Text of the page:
Think about the common cold symptoms, sneezing, coughing, runny nose and then those symptoms that prompt you to stay in bed, including fatigue, apathy, withdrawal, reduced attention and focus, changes in sleep patterns, loss of appetite, and enhanced pain perception; together, these symptoms, termed “sickness behavior” are initiated by inflammatory markers and strongly coincide with depressive symptoms.

In fact, numerous double-blind, placebo-controlled studies further validate the claim that heightened levels of cytokines and inflammatory markers are linked to symptoms present in depressed patients. In one study, healthy individuals were injected with either lipo-polysaccharide, interferon Gamma, or a placebo, both of which cause an increase in proinflammatory levels of cytokines interleukin-6 (IL-6) and tumor necrosis factor – a (TNF- a). For both experimental groups, an immediate increase in depressive symptoms, including feelings of social disconnection, anhedonia (inability to experience pleasure from activities which use to be pleasurable), and anxiety, was associated with the peak of the proinflammatory response. Similar results were found in animal studies, where injecting rats with interleukin-1a (IL-1a) and TNF-a resulted in sickness behavior (mimicking depressive symptoms) – with significantly higher levels being associated with greater symptom severity. Interestingly, increased inflammatory markers were found among antidepressant nonresponders more often than those who responded to conventional pharmaceutical treatment.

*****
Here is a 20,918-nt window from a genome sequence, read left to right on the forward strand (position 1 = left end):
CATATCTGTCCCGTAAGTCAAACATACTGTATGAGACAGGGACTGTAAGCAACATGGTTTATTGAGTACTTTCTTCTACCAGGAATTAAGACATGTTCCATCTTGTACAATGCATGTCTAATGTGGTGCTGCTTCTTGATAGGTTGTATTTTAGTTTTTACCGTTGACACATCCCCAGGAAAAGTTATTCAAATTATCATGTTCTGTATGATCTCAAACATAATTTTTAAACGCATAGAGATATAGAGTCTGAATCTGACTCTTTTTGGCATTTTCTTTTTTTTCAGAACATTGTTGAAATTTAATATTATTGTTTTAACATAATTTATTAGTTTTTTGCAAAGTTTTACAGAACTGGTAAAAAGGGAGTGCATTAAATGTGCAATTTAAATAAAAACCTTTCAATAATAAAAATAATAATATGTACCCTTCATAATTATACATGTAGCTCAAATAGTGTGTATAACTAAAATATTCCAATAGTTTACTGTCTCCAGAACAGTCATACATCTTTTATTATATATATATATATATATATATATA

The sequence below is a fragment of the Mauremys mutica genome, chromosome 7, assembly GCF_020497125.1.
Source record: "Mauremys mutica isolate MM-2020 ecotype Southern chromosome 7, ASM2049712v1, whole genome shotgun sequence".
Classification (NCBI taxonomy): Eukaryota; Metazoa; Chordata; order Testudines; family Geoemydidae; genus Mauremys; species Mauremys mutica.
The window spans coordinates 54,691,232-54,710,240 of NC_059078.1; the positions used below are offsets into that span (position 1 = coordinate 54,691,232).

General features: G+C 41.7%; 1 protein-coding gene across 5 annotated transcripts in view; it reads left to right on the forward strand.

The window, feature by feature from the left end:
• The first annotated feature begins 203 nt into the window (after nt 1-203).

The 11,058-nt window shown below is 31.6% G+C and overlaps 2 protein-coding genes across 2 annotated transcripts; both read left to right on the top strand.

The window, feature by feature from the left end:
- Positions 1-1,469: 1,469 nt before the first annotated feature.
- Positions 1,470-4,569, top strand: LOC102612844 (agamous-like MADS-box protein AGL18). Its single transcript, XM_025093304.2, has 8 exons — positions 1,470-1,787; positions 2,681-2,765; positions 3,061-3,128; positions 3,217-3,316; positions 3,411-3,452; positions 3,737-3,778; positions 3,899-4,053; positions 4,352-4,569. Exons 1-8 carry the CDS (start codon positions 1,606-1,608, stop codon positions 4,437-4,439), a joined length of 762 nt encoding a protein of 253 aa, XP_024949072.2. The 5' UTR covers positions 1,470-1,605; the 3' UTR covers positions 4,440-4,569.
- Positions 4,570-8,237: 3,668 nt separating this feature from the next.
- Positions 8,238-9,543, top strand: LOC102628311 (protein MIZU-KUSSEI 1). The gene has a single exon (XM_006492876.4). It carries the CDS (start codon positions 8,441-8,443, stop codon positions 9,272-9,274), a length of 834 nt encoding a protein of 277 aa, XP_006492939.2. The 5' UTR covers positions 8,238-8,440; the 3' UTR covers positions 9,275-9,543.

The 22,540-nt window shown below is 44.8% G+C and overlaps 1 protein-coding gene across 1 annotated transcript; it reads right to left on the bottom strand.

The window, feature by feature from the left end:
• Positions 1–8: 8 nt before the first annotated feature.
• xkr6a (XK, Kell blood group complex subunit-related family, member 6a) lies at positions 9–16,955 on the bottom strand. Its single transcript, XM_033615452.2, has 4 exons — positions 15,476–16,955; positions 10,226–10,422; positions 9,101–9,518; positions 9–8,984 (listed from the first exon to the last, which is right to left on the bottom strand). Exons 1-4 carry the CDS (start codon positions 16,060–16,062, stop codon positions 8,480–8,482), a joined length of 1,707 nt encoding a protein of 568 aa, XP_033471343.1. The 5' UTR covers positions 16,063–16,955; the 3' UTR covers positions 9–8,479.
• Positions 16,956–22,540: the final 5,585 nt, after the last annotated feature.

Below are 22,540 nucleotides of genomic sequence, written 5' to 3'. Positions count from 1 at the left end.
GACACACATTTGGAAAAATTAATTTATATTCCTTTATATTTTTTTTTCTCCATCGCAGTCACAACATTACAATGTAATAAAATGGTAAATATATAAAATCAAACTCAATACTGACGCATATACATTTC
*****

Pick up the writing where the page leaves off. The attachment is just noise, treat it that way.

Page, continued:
Given such powerful evidence, researchers have investigated treatment with anti-inflammatory agents as a key component in alleviating depressive symptoms. In various animal studies, typical behavioral responses to stressors, which overlap sickness behavior and depressive symptoms, were reduced with the direct administration of anti-inflammatory cytokines into the brain. Furthermore, in studies looking at individuals suffering from depression along with autoimmune disorders, or any condition characterized by increased inflammation, treatment with TNf-a antagonists improved the depressive symptoms in the individuals. Thus, the reduction of proinflammatory cytokine levels in the body is highly correlated with overall reduction of symptoms.

While depression continues to be a complex disorder, genetics, nutrition, and environmental stress, amongst other factors, contribute to the mechanism by which the immune system and inflammation can directly affect our brain and in turn, our behavior. This perspective may serve as the beginning of a major paradigm shift in healthcare along with the prevention and treatment of depression, providing hope for those individuals who, for too long, have lived with the devastating reality of depression.

To learn more about the inflammatory factors contributing to depression and how we can help, please check out https://www.trusii.com/h2-depression.

 

2 Comments

  1. DR

    Very Interesting knowledge, depression is a way deeper serious issue that sound be talked about more

    February 15, 2018
    |Reply
  2. Linda M

    Learned alot of new things from this article.

    February 15, 2018
    |Reply